Nigeria's retail landlords find the going tough - CNBC Africa

Nigeria's retail landlords find the going tough

Western Africa

by Bolaji Edu, Broll Nigeria CEO 0

Photo: Shutterstock

Amid slowing economic growth, forex shortages and currency depreciation, retail rentals have doubled in naira terms since December 2014.

To retain tenants, retail landlords have had to offer significant rental concessions which include rent free periods, fit out allowances, pegged exchange rates, concessions on rents for limited periods and step-up lease agreements stipulating that the rental rate will increase by predetermined amounts at various points in the future.

READ: Is Nigeria losing its investment appeal?

Local developers have taken a more flexible approach on accepting naira based rentals to retain tenants, meanwhile, landlords are actively looking at individual tenants whether in a new or established mall in order to accommodate their tenants’ cash-flow constraints. Not all tenants have been affected to the same degree.  

As a result of slow economic growth and shortage of foreign currency, local retail brands are starting to take-up space at shopping centres especially outside prime locations in Lagos.  These retailers require smaller spaces and often struggle to pay the high rents being charged in malls located within prime nodes.

Broll Nigeria manages seven shopping centres countrywide including Ikeja City Mall and Circle Mall in Lagos.  Some of our upcoming retail developments include Asaba Mall with a GLA of 9,300m2 and located in Delta State. This mall is scheduled for opening in December 2016 anchored by Shoprite. Twin Lakes anchored by Carrefour is expected to open in July 2018 in Lagos. Others include Royal Gardens Mall in Lagos, Silver Valley Mall in Port Harcourt and further afield in Cameroon, Douala Mall in Douala.

According to the Nigerian Retail Market Update Q2 2016 report, despite the economic challenges, a total of 19,000m2 of retail space was added to the core and secondary markets during the second quarter with the opening of centres including Onitsha Mall and Maryland Mall.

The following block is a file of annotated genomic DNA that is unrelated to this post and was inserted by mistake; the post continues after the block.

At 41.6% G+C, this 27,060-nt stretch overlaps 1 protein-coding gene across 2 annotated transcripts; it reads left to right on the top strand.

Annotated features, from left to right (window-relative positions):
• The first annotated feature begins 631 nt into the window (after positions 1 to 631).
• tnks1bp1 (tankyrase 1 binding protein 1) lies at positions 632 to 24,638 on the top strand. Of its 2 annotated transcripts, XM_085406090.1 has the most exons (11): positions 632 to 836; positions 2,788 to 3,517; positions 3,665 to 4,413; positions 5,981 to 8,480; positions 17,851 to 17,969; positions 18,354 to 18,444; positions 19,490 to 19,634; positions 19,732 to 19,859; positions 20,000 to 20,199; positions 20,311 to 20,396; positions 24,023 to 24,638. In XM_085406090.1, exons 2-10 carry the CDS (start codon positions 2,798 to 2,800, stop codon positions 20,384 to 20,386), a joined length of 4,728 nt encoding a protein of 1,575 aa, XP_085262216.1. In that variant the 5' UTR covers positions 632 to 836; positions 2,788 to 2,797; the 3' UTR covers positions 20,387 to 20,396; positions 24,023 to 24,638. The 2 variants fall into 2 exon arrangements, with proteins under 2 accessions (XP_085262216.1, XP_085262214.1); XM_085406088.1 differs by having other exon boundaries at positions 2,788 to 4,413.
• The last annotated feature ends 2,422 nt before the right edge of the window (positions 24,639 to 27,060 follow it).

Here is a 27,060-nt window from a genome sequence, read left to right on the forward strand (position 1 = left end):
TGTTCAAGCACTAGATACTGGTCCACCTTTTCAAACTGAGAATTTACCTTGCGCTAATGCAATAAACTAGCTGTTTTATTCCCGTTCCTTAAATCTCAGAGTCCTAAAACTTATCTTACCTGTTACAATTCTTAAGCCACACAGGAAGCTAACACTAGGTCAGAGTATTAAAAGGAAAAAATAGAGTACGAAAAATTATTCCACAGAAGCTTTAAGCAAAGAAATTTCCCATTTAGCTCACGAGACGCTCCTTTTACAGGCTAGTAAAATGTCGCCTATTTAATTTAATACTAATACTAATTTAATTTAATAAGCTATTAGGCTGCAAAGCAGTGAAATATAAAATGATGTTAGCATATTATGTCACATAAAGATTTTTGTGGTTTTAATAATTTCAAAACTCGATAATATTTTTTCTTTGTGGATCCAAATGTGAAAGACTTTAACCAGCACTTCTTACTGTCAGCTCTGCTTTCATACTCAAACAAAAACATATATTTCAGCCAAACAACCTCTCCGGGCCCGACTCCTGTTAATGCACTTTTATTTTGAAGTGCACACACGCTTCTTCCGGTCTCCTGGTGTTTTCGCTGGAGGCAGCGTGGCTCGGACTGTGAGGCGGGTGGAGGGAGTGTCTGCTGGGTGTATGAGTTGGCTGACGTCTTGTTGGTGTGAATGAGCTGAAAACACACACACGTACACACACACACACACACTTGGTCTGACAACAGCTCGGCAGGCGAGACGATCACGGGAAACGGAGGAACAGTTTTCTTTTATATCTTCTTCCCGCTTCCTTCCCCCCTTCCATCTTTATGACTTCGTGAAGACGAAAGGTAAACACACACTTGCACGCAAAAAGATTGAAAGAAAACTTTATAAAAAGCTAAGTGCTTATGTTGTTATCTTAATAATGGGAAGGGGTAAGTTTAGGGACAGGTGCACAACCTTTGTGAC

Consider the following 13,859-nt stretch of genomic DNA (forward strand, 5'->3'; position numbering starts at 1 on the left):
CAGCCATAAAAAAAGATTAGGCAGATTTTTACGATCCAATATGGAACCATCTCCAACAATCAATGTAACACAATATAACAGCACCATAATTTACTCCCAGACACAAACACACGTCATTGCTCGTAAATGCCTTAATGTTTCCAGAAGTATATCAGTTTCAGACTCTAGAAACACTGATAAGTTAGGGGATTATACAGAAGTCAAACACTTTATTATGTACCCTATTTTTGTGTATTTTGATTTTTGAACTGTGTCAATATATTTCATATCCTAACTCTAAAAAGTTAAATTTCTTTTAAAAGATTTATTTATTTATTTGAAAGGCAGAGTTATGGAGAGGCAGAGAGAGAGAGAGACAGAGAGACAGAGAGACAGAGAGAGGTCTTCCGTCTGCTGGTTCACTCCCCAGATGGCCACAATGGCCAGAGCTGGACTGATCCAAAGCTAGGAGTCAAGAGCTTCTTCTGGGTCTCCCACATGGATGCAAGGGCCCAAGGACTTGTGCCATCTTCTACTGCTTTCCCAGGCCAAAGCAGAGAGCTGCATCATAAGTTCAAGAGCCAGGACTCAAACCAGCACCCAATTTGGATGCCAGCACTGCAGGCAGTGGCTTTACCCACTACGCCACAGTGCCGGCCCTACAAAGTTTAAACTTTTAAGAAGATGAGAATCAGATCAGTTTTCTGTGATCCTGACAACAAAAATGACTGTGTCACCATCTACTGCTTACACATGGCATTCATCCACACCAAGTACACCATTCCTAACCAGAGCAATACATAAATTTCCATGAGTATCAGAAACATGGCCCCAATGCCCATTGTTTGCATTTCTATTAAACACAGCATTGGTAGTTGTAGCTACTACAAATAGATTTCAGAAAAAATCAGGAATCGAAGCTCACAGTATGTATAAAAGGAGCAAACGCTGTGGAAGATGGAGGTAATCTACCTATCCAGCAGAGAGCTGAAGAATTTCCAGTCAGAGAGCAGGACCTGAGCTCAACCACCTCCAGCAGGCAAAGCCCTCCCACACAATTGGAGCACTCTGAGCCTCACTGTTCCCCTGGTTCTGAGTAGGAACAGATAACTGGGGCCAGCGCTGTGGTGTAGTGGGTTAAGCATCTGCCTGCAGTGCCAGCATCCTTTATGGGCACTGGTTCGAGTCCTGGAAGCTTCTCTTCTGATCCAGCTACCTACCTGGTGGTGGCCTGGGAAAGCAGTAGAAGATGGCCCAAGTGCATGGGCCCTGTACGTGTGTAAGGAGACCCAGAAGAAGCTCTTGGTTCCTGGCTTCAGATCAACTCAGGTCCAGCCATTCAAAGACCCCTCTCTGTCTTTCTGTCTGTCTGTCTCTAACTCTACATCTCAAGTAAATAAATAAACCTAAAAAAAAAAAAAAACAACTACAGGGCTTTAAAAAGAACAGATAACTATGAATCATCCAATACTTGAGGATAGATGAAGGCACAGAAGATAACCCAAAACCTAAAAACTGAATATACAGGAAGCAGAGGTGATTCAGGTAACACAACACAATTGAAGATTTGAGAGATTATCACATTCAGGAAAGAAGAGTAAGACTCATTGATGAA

Other investors continue to see opportunities in the Nigerian retail sector with South African retailer Pick n Pay announcing their entry into the market through a joint venture with Lagos-based AG Leventis, an established local retailer.

Local and international investors into Nigeria have typically always taken a long-term view and they are being realistic to the current economic climate and adapting their business and operating models.

Although risks are still abundant with barriers to entry remaining high, Edu says it is fair to say that Nigeria still has specific political and economic risks and outside of Lagos it is difficult to develop without the support of the State Government. 

Developers and investors now see the benefit of having a strong local partner rather than trying to enter the market by themselves, examples of these retailers include the likes of Pick n Pay and Leventis and Carrefour and CFAO. Investors are more cautious about their expansion plans and some may look at limited entry rollout or smaller developments.

Nigerian based private equity funds and insurance company based investment funds still have a strong investment appetite for well-let properties with rebased rents, however, these opportunities are rare and where they can be found, there is a significant gap between the seller and buyer pricing aspirations.

 

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